Hervey"s father was Charles Tudway, who owned industrial and other property in and around Wells and who lived at Milton Lodge, Wells, where he created a spectacular garden on a hillside that is now regularly open to the public. Hervey Tudway"s mother, and the source of his first name, was Alice, who was the daughter of Sir Frederick Hervey-Bathurst, 4th Baronet and the granddaughter of Sir Frederick Hervey-Bathurst, 3rd Baronet, both of her ancestors being prominent cricket players. Tudway"s career in first-class cricket was brief: he played in one match for Somerset against Hampshire in 1910, batting at Number 8 and making six runs in each of the two innings.
He did not bowl, and it is not known whether he batted rightor left-handed.
The venue of Tudway"s only first-class match, the Officers Club Services Ground, Aldershot may have reflected the fact that he was a serving army officer: his obituary in Wisden Cricketers" Almanack for 1915 records that he "played frequently for the Household Brigade". Tudway was commissioned as a probationary second lieutenant in the Grenadier Guards on 5 February 1908.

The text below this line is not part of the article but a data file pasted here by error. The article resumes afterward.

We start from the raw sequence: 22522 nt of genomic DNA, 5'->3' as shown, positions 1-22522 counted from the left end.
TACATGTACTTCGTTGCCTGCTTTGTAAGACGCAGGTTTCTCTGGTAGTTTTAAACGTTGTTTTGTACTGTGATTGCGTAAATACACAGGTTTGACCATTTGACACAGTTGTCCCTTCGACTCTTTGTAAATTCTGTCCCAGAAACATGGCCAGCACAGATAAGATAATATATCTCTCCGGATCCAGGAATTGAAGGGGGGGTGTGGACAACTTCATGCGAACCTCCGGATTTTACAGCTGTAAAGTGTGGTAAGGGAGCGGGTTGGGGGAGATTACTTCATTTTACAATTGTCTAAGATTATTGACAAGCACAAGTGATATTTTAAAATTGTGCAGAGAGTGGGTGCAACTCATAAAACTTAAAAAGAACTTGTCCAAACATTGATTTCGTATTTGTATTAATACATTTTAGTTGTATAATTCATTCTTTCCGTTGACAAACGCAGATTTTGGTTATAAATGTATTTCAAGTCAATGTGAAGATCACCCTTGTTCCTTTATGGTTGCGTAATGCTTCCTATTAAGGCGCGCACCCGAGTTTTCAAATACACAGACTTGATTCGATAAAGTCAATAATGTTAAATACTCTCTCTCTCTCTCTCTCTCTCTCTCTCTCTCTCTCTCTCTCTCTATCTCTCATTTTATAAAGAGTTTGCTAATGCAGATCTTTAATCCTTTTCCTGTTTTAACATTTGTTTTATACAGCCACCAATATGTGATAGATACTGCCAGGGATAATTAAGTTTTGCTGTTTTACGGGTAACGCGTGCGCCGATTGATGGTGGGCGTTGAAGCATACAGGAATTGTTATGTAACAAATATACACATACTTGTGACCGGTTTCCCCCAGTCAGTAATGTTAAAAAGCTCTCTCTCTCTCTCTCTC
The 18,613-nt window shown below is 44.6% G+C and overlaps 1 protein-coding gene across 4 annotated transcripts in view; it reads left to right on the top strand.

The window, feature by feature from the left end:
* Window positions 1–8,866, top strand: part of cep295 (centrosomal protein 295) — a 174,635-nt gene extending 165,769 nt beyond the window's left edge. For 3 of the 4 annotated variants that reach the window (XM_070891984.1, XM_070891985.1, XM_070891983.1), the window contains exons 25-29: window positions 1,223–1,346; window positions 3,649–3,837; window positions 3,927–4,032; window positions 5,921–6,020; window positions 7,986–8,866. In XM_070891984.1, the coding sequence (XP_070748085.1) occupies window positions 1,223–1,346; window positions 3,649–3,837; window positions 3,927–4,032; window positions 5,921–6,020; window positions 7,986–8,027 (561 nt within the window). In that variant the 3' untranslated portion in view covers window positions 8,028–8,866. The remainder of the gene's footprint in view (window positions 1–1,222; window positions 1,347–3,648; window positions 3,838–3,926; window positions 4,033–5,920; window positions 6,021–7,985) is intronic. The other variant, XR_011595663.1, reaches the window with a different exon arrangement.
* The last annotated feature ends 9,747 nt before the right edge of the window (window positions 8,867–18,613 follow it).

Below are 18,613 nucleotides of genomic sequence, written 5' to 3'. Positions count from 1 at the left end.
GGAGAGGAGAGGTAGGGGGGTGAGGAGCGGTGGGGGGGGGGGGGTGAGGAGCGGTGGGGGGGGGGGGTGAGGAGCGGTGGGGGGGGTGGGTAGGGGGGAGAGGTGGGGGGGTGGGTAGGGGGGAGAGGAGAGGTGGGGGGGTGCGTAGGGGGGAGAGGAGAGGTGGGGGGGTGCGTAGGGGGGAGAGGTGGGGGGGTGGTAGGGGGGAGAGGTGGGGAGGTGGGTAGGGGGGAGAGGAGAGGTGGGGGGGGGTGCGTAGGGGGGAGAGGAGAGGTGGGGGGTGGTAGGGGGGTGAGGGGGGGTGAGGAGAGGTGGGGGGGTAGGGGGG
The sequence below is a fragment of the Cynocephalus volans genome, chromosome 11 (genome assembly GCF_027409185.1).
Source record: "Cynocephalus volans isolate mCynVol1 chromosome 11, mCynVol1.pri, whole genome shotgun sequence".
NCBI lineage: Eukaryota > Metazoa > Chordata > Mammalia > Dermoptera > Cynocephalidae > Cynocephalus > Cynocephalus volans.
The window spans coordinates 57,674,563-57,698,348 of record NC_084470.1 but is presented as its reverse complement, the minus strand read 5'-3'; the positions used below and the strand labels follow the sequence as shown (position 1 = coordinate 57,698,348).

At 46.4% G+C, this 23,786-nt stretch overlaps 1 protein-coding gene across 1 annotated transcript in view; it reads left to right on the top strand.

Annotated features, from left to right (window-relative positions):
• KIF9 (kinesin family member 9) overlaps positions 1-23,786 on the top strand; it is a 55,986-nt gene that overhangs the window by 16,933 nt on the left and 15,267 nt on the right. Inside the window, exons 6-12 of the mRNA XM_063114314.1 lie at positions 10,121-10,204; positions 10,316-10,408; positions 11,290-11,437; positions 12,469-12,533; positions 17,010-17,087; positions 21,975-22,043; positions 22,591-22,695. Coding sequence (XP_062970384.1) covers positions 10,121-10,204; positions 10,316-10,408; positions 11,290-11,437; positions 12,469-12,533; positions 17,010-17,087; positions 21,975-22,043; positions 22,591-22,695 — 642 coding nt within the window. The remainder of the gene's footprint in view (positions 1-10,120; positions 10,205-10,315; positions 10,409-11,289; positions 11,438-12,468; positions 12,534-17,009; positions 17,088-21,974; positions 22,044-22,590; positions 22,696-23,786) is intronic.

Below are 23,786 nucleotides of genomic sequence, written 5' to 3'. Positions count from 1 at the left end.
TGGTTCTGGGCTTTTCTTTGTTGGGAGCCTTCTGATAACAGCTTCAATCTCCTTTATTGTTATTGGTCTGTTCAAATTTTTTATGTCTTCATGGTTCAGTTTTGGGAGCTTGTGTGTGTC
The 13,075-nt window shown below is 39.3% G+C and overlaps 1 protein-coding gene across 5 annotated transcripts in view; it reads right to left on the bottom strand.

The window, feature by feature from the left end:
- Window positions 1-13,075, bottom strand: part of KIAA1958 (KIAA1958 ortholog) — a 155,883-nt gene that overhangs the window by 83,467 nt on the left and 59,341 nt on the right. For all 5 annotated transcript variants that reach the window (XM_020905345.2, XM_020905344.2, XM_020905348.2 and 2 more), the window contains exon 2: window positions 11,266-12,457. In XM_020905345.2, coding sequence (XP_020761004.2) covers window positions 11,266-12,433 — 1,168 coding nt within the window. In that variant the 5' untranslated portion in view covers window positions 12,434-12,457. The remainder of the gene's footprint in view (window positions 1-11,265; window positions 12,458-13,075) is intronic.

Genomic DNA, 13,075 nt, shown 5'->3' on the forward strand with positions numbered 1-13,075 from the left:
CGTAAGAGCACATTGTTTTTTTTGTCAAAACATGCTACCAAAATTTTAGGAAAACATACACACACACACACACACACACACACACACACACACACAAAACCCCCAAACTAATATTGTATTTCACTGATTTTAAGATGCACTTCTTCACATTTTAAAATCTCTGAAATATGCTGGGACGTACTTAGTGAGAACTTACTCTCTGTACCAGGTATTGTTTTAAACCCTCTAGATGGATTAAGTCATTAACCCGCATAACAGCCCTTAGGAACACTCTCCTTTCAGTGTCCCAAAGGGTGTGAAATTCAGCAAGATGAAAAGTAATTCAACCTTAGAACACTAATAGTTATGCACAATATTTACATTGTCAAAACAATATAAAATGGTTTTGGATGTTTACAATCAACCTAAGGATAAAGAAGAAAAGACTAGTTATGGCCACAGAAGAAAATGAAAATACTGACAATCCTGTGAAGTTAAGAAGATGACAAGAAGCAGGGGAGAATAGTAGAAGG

Two years later, in February 1910, he was confirmed as a full second lieutenant. Later that same year, on 29 September 1910, he was promoted to lieutenant.
Tudway died of his wounds at Boulogne in the first months of the First World War.
The 2nd Battalion of the Grenadier Guards was engaged in the First Battle of Ypres at this stage of the war. He is buried in the Boulogne Eastern Cemetery.
The Tudway family were prominent in Wells from the middle of the 18th century with wealth derived from sugar plantations in the West Indies, and a series of three family members served as the Member of Parliament for Wells from 1754 to 1830, with a further family member being Member of Parliament for three years from 1852 to 1855.